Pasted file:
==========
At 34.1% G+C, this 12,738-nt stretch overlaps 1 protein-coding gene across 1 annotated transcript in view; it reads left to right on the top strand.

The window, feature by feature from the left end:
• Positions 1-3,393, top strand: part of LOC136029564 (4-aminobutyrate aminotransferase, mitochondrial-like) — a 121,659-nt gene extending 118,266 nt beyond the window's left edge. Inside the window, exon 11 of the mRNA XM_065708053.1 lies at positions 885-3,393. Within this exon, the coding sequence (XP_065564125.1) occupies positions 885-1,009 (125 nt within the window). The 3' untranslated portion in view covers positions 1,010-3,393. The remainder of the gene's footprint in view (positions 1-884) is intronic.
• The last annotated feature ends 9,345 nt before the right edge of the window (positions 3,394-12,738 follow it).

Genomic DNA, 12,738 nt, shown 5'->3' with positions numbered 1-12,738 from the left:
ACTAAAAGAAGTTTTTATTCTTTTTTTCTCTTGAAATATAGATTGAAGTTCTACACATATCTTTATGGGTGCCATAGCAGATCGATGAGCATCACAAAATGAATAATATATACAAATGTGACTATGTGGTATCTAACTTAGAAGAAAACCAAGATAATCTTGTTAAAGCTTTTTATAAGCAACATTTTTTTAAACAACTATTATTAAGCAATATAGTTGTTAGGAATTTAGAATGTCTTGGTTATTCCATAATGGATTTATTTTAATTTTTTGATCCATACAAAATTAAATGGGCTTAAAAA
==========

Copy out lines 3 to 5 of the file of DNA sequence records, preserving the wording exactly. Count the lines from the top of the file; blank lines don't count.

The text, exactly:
• Positions 1-3,393, top strand: part of LOC136029564 (4-aminobutyrate aminotransferase, mitochondrial-like) — a 121,659-nt gene extending 118,266 nt beyond the window's left edge. Inside the window, exon 11 of the mRNA XM_065708053.1 lies at positions 885-3,393. Within this exon, the coding sequence (XP_065564125.1) occupies positions 885-1,009 (125 nt within the window). The 3' untranslated portion in view covers positions 1,010-3,393. The remainder of the gene's footprint in view (positions 1-884) is intronic.
• The last annotated feature ends 9,345 nt before the right edge of the window (positions 3,394-12,738 follow it).

Genomic DNA, 12,738 nt, shown 5'->3' with positions numbered 1-12,738 from the left: